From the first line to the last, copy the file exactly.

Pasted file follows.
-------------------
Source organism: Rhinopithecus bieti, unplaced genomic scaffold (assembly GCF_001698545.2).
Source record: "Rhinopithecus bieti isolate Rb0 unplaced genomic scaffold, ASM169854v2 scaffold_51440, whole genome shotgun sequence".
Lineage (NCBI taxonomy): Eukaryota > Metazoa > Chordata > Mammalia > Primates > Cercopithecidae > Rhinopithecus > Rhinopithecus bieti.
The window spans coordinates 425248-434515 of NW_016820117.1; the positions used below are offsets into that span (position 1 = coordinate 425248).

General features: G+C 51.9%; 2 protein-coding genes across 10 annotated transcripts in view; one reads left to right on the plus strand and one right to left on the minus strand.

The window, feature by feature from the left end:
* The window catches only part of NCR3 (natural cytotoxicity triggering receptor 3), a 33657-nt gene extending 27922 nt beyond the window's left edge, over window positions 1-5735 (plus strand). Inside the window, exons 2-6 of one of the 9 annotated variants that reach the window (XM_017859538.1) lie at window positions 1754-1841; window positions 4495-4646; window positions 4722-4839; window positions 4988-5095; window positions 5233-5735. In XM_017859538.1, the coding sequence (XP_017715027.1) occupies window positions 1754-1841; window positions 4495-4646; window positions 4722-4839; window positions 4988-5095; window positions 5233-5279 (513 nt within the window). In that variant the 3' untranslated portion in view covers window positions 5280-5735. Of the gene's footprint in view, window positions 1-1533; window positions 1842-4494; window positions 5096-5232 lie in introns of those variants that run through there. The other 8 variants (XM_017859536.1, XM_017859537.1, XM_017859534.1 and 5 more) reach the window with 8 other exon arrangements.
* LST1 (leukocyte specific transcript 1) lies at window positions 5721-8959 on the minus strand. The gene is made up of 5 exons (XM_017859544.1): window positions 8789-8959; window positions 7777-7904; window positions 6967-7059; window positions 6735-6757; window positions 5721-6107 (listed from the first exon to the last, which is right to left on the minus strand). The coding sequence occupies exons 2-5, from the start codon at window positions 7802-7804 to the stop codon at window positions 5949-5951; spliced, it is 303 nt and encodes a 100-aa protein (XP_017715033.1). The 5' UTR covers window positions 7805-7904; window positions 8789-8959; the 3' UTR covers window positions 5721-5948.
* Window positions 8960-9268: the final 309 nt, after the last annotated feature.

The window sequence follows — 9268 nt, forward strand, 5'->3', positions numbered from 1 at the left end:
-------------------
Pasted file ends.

Source organism: Rhinopithecus bieti, unplaced genomic scaffold (assembly GCF_001698545.2).
Source record: "Rhinopithecus bieti isolate Rb0 unplaced genomic scaffold, ASM169854v2 scaffold_51440, whole genome shotgun sequence".
Lineage (NCBI taxonomy): Eukaryota > Metazoa > Chordata > Mammalia > Primates > Cercopithecidae > Rhinopithecus > Rhinopithecus bieti.
The window spans coordinates 425248-434515 of NW_016820117.1; the positions used below are offsets into that span (position 1 = coordinate 425248).

General features: G+C 51.9%; 2 protein-coding genes across 10 annotated transcripts in view; one reads left to right on the plus strand and one right to left on the minus strand.

The window, feature by feature from the left end:
* The window catches only part of NCR3 (natural cytotoxicity triggering receptor 3), a 33657-nt gene extending 27922 nt beyond the window's left edge, over window positions 1-5735 (plus strand). Inside the window, exons 2-6 of one of the 9 annotated variants that reach the window (XM_017859538.1) lie at window positions 1754-1841; window positions 4495-4646; window positions 4722-4839; window positions 4988-5095; window positions 5233-5735. In XM_017859538.1, the coding sequence (XP_017715027.1) occupies window positions 1754-1841; window positions 4495-4646; window positions 4722-4839; window positions 4988-5095; window positions 5233-5279 (513 nt within the window). In that variant the 3' untranslated portion in view covers window positions 5280-5735. Of the gene's footprint in view, window positions 1-1533; window positions 1842-4494; window positions 5096-5232 lie in introns of those variants that run through there. The other 8 variants (XM_017859536.1, XM_017859537.1, XM_017859534.1 and 5 more) reach the window with 8 other exon arrangements.
* LST1 (leukocyte specific transcript 1) lies at window positions 5721-8959 on the minus strand. The gene is made up of 5 exons (XM_017859544.1): window positions 8789-8959; window positions 7777-7904; window positions 6967-7059; window positions 6735-6757; window positions 5721-6107 (listed from the first exon to the last, which is right to left on the minus strand). The coding sequence occupies exons 2-5, from the start codon at window positions 7802-7804 to the stop codon at window positions 5949-5951; spliced, it is 303 nt and encodes a 100-aa protein (XP_017715033.1). The 5' UTR covers window positions 7805-7904; window positions 8789-8959; the 3' UTR covers window positions 5721-5948.
* Window positions 8960-9268: the final 309 nt, after the last annotated feature.

The window sequence follows — 9268 nt, forward strand, 5'->3', positions numbered from 1 at the left end: